Pixar’s Ratatouille instantly comes to mind when I think of movies and nostalgia. I owe part of its nostalgic value to my frequent viewings as a kid. There was a point when I had memorized most of the scenes but would still willingly watch it again.
I still watch Ratatouille these days. Linguini hiding Remy in his hat, the bustling kitchen atmosphere, the iconic character of Collette, and Gusteau’s wholesome message that “anyone can cook” exist at the core of my childhood memories.
Another reason I love the movie is the visuals and soundtrack. Even when I didn’t think very deeply about the messages, Ratatouille evoked a sense of wonder and dreams with its gorgeous effects.
Influences of Ratatouille have made it back to places like TikTok and the rest of pop culture, but I’ll forever remember it for being my childhood favourite.
—Katharine Sung, Editorial Illustrator
When I moved from house to house as a kid, the one constant in my environment was going to my parents’ room, fiddling with a cassette, sliding this movie into the VCR,
and watching it over and over again with my dad.
It became our little tradition. I felt bad for making him watch the same film over and over again, but hey, we bonded, and when I watch the movie, I think of him.
I was beyond obsessed with this movie; I don’t remember a time in my life when this movie wasn’t a part of it. I maintain it holds up to this day. With its beautiful, expressive animation and the great tunes, I still watch it to this day.
It’s a staple in my family; we echo “and be grateful too!” to tease each other, and we’ve watched it so many times we can recite most of the lines.
—Clanny Mugabe, Assistant Lifestyle Editor
The Notebook (2004)
Back in 2009, I was a bored eight-year-old kid flipping through the TV channels on my grandma’s old floral sofa chair. My mom was on the phone with her long-distance friend from California, sitting in the room next to me. She mindlessly twirled the wire of our antique rotary phone, and I could tell she was going to be occupied for a while.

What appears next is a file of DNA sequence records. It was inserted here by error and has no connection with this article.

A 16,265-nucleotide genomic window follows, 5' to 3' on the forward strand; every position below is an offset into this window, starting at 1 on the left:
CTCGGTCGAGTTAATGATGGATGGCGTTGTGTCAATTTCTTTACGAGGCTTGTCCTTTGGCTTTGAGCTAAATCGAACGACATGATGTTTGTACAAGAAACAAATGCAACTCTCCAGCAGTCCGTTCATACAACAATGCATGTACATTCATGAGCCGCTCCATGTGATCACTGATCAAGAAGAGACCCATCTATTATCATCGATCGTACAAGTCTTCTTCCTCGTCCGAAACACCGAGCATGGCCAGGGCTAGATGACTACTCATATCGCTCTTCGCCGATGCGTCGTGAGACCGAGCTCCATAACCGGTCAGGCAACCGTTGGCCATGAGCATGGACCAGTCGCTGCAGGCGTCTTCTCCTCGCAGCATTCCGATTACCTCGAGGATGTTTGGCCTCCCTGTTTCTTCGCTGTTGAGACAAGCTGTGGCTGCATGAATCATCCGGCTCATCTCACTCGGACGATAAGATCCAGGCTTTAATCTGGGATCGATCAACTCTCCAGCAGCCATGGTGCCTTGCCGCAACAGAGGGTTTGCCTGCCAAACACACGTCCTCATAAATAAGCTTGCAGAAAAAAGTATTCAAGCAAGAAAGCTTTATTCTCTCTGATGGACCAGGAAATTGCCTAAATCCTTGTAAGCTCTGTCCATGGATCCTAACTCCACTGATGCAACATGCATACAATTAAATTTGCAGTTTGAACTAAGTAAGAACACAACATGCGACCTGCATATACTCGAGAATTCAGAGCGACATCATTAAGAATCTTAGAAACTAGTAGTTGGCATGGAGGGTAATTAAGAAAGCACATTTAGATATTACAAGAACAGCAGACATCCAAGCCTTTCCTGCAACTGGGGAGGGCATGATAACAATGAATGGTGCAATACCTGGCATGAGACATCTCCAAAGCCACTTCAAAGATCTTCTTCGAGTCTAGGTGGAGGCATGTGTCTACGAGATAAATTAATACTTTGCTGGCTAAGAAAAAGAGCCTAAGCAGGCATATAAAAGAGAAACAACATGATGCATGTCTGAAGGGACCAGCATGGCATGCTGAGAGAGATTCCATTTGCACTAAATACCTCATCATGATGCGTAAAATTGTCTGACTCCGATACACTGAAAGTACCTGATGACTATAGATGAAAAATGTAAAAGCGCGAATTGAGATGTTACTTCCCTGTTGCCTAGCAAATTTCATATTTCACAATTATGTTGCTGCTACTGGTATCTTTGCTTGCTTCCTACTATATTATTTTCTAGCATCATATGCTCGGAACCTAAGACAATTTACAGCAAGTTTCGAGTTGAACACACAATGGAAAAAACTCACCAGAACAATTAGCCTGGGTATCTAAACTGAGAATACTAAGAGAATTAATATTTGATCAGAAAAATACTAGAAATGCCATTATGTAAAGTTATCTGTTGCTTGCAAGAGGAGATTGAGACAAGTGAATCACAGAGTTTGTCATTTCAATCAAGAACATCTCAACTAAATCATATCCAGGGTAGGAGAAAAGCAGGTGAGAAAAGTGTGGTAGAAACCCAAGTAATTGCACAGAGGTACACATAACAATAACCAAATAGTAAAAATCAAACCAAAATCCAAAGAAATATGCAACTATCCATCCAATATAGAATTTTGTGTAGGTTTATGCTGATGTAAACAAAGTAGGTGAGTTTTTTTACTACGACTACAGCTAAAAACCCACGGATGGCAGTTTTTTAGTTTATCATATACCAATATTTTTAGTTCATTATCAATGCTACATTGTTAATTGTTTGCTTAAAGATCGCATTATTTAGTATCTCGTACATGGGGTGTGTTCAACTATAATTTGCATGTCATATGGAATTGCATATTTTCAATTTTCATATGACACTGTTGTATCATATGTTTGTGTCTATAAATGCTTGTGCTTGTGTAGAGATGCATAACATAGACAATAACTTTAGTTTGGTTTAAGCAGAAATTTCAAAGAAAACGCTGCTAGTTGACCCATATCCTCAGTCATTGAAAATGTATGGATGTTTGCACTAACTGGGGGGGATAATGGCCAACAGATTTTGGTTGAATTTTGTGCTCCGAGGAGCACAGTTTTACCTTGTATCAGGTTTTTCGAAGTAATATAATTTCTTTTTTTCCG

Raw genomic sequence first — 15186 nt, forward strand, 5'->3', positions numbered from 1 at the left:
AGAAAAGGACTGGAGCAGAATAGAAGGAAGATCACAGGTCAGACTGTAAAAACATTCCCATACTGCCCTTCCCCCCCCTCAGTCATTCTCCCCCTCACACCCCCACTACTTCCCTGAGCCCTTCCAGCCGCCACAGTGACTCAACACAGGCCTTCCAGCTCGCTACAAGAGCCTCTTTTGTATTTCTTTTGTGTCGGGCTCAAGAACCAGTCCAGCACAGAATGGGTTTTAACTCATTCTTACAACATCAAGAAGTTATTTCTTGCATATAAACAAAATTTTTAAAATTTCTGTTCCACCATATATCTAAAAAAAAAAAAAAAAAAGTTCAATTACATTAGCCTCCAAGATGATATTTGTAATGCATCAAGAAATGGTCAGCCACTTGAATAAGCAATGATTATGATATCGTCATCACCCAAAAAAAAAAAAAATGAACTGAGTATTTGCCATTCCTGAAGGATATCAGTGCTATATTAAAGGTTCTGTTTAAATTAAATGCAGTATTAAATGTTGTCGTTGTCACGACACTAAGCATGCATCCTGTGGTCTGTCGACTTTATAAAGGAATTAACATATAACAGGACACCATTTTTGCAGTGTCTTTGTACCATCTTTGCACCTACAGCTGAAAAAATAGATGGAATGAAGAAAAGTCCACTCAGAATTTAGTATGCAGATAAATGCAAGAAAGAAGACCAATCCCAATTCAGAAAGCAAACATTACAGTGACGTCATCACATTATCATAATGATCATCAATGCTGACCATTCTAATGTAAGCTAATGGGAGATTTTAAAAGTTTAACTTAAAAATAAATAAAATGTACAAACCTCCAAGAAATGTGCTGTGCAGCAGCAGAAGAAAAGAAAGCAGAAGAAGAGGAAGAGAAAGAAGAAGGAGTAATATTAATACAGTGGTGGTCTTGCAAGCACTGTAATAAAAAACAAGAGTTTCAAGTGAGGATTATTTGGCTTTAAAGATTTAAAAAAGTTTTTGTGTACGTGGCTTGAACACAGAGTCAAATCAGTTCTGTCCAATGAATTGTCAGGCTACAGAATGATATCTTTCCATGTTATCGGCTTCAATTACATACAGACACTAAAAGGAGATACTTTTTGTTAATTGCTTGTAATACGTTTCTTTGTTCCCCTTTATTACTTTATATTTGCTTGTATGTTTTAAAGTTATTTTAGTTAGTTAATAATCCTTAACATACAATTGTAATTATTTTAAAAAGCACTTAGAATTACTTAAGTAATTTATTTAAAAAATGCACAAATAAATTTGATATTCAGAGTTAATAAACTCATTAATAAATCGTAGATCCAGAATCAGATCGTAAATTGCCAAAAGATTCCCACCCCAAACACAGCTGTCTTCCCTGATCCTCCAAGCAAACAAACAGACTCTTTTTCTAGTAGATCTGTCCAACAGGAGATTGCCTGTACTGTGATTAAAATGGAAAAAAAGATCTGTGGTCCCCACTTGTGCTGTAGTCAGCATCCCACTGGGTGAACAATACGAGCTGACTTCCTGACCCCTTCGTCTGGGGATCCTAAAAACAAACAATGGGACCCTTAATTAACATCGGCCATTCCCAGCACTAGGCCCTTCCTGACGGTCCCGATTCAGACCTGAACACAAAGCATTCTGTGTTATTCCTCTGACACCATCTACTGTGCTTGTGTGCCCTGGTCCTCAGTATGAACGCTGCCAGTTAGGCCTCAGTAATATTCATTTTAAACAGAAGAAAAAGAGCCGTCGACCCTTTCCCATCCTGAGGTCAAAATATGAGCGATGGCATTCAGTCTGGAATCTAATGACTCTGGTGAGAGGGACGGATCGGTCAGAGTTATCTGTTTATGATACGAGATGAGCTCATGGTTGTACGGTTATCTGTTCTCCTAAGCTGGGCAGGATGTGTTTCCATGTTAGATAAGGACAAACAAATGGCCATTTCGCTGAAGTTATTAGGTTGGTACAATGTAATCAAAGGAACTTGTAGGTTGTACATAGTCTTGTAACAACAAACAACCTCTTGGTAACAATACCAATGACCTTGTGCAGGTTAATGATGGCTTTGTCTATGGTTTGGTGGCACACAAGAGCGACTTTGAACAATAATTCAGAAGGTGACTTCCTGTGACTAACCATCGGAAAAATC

During this rare period of no supervision, I came across The Notebook. My eyes flashed to the 1940s vibrant dresses and silky hair but stayed for our Canadian gem Ryan Gosling. I felt devious and a little sneaky, but decided to kick my feet back, relax, and watch the show.
I observed them at flirt at the carnival, was absolutely scandalized by that steamy sex scene, and memorized Noah’s angry cry to Allie that he wrote her letters “every day for a year!” I was glued to that movie until the bitter end.
The finale—no spoilers—shattered my eight-year-old heart, and yes, I shed a tear or two. It was the first time I’d ever cried during a movie, and to this day, I still consider The Notebook a romantic tragedy, rarely going back and watching it.
Thus, I have to say The Notebook is very nostalgic for me—but maybe not for the best reasons.
—Suzy Leinster, Features Editor
The Little Mermaid (1989)
When I was little, I wanted to be Ariel when I grew up. I dressed up as The Little Mermaid for three years in a row, and as my mom will tell you, I barely took the costume off between Halloweens.
The Little Mermaid will always be my favourite Disney movie—and most nostalgic movie. The French chef chasing Sebastian around with a knife the size of my head, Ursula’s explanation of “body language,” and Ariel and her sisters flipping through the charming 2D-animated waters will never be matched. Plus, the songs are some of Disney’s best. “Under the Sea” and “Part of Your World” are incredible; the latter gives me goose bumps.
When I watch this movie now, I remember what it felt like to run around in that Halloween costume and to play Mermaids in the pool. There’s something freeing about it. I can’t wait for the live-action remake.
—Julia Harmsworth, Managing Editor
The Dark Knight (2008)
I don’t consider myself a nostalgic person, but The Dark Knight always takes me back in a way few other movies can.
My parents wouldn’t let me watch it when it first came out—Heath Ledger’s portrayal of The Joker is undeniably disturbing—but them making me wait just built anticipation for the moment I finally watched it in all its glory.
I still love The Dark Knight. I think it’s by far and away the best ‘superhero’ movie ever made on several levels. However, I’d be lying if I said my personal connection to it wasn’t rooted in all that pent-up anticipation.
Watching it takes me back to being a kid and wanting nothing more than to see Batman at his, well, darkest.
Why so serious, am I right?
—Ben Wrixon, Editor in Chief
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